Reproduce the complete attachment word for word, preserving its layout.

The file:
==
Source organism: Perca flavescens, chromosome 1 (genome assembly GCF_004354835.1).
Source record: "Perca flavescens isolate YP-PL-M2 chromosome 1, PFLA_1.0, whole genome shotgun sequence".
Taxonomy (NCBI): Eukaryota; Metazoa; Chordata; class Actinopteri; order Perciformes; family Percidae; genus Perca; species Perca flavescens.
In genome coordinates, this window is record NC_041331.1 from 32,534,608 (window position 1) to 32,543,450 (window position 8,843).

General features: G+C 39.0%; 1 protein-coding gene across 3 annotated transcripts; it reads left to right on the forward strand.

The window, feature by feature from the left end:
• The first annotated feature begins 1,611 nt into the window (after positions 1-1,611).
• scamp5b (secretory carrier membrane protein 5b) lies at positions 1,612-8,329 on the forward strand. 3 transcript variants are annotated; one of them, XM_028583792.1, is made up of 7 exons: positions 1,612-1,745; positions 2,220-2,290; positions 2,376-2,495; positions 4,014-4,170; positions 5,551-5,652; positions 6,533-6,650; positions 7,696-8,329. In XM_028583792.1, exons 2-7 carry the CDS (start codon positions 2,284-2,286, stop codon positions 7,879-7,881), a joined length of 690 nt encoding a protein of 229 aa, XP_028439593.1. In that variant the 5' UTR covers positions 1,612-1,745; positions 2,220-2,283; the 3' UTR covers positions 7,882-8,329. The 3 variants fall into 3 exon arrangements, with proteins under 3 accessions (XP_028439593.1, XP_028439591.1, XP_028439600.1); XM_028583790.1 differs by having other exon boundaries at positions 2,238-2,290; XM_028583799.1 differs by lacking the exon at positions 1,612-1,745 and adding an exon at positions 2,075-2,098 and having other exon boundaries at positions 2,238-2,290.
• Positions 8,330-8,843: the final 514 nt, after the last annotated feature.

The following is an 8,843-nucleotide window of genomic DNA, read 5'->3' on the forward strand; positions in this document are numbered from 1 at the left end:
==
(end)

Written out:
Source organism: Perca flavescens, chromosome 1 (genome assembly GCF_004354835.1).
Source record: "Perca flavescens isolate YP-PL-M2 chromosome 1, PFLA_1.0, whole genome shotgun sequence".
Taxonomy (NCBI): Eukaryota; Metazoa; Chordata; class Actinopteri; order Perciformes; family Percidae; genus Perca; species Perca flavescens.
In genome coordinates, this window is record NC_041331.1 from 32,534,608 (window position 1) to 32,543,450 (window position 8,843).

General features: G+C 39.0%; 1 protein-coding gene across 3 annotated transcripts; it reads left to right on the forward strand.

The window, feature by feature from the left end:
• The first annotated feature begins 1,611 nt into the window (after positions 1-1,611).
• scamp5b (secretory carrier membrane protein 5b) lies at positions 1,612-8,329 on the forward strand. 3 transcript variants are annotated; one of them, XM_028583792.1, is made up of 7 exons: positions 1,612-1,745; positions 2,220-2,290; positions 2,376-2,495; positions 4,014-4,170; positions 5,551-5,652; positions 6,533-6,650; positions 7,696-8,329. In XM_028583792.1, exons 2-7 carry the CDS (start codon positions 2,284-2,286, stop codon positions 7,879-7,881), a joined length of 690 nt encoding a protein of 229 aa, XP_028439593.1. In that variant the 5' UTR covers positions 1,612-1,745; positions 2,220-2,283; the 3' UTR covers positions 7,882-8,329. The 3 variants fall into 3 exon arrangements, with proteins under 3 accessions (XP_028439593.1, XP_028439591.1, XP_028439600.1); XM_028583790.1 differs by having other exon boundaries at positions 2,238-2,290; XM_028583799.1 differs by lacking the exon at positions 1,612-1,745 and adding an exon at positions 2,075-2,098 and having other exon boundaries at positions 2,238-2,290.
• Positions 8,330-8,843: the final 514 nt, after the last annotated feature.

The following is an 8,843-nucleotide window of genomic DNA, read 5'->3' on the forward strand; positions in this document are numbered from 1 at the left end: